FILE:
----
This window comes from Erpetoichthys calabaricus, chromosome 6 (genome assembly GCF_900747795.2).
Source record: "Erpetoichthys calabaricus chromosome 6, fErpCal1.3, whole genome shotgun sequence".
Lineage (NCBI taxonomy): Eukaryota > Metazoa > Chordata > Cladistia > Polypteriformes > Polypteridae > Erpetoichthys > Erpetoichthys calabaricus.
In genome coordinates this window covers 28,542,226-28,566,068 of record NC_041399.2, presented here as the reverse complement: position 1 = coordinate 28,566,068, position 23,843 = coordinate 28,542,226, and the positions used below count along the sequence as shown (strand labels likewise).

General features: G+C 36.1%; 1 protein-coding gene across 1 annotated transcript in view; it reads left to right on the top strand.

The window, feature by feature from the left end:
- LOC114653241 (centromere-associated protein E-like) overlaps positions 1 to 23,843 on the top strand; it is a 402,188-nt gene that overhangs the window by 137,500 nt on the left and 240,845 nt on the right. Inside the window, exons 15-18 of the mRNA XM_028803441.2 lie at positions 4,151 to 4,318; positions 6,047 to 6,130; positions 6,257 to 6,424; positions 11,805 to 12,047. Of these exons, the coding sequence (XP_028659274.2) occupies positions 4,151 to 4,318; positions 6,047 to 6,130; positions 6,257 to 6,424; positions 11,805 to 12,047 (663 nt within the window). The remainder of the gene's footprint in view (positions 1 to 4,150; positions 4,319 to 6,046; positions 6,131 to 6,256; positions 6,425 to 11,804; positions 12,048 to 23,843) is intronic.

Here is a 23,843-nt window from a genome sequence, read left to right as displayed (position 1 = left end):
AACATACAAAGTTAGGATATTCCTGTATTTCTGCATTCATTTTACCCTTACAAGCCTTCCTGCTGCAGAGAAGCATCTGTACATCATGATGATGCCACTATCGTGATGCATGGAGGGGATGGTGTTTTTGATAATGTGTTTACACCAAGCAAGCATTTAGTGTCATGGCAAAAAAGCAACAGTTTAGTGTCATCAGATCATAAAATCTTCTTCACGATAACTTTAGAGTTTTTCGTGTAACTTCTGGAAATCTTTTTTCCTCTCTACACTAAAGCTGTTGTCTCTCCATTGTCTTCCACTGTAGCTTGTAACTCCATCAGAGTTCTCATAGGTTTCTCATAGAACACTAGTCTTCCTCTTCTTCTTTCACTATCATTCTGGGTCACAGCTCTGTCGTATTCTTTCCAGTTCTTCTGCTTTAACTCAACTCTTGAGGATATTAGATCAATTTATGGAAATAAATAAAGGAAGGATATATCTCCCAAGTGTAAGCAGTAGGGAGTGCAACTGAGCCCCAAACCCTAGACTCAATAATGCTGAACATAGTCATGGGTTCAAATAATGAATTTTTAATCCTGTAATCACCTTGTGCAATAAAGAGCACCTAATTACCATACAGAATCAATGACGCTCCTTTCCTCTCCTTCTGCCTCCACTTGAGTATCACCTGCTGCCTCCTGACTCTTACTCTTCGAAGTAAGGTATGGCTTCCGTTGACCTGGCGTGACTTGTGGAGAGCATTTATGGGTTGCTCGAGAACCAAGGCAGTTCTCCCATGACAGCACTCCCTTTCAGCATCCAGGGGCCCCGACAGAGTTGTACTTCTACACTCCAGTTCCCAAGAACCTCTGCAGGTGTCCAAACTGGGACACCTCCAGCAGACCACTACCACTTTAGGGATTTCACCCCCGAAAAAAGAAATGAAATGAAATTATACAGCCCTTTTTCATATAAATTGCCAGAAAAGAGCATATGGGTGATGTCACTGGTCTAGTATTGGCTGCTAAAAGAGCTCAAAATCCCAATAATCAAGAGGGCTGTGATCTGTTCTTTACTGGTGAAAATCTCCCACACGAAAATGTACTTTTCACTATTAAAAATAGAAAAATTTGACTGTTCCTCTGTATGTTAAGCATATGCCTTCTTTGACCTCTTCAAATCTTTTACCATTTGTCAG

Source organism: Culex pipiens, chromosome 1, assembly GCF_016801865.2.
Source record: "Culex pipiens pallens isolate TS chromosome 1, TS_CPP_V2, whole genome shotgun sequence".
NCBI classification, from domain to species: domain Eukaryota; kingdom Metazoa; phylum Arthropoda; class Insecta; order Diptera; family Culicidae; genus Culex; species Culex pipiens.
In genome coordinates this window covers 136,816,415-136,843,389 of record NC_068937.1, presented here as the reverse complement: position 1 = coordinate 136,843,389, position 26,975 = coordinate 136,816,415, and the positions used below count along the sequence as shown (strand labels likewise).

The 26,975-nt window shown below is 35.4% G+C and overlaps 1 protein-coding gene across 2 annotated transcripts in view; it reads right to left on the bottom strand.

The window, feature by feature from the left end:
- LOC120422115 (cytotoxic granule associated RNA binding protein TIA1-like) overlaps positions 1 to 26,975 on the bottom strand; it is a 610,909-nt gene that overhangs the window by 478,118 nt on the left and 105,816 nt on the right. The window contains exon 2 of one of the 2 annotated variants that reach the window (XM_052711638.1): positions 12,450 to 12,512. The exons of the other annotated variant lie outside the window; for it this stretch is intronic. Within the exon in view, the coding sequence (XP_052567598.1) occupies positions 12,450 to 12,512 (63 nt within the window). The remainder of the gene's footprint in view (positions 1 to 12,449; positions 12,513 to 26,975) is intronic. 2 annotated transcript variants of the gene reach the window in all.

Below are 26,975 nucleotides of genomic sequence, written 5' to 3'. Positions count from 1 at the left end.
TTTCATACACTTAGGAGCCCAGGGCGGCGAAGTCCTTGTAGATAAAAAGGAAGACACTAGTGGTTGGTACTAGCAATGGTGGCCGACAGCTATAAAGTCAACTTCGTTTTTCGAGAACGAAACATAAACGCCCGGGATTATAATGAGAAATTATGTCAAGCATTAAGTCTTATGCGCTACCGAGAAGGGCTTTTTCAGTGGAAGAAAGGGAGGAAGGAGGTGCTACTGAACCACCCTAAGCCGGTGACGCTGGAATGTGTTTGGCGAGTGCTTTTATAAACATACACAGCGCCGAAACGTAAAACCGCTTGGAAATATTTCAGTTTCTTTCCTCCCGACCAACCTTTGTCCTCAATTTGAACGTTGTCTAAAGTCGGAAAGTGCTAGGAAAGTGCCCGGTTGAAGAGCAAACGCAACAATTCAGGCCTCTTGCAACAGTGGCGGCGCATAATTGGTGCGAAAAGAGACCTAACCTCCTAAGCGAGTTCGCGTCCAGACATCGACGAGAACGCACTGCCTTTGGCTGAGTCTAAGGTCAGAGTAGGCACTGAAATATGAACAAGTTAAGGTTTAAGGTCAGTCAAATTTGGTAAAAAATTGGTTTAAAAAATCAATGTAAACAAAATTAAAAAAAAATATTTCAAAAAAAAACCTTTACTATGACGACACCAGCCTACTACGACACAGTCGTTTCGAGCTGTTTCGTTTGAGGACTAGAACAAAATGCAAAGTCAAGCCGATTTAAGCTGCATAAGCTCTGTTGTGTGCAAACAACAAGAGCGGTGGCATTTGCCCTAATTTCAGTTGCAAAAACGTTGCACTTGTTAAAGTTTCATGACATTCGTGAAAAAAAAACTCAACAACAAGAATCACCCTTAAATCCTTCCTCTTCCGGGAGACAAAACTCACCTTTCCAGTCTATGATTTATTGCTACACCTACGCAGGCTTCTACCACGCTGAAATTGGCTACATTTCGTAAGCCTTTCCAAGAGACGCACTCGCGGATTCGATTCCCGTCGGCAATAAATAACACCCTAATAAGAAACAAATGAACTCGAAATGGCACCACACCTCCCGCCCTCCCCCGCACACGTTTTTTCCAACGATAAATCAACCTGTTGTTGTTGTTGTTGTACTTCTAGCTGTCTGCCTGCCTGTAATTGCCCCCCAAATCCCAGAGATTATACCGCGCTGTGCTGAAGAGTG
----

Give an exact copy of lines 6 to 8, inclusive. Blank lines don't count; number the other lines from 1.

The window, feature by feature from the left end:
- LOC114653241 (centromere-associated protein E-like) overlaps positions 1 to 23,843 on the top strand; it is a 402,188-nt gene that overhangs the window by 137,500 nt on the left and 240,845 nt on the right. Inside the window, exons 15-18 of the mRNA XM_028803441.2 lie at positions 4,151 to 4,318; positions 6,047 to 6,130; positions 6,257 to 6,424; positions 11,805 to 12,047. Of these exons, the coding sequence (XP_028659274.2) occupies positions 4,151 to 4,318; positions 6,047 to 6,130; positions 6,257 to 6,424; positions 11,805 to 12,047 (663 nt within the window). The remainder of the gene's footprint in view (positions 1 to 4,150; positions 4,319 to 6,046; positions 6,131 to 6,256; positions 6,425 to 11,804; positions 12,048 to 23,843) is intronic.

Here is a 23,843-nt window from a genome sequence, read left to right as displayed (position 1 = left end):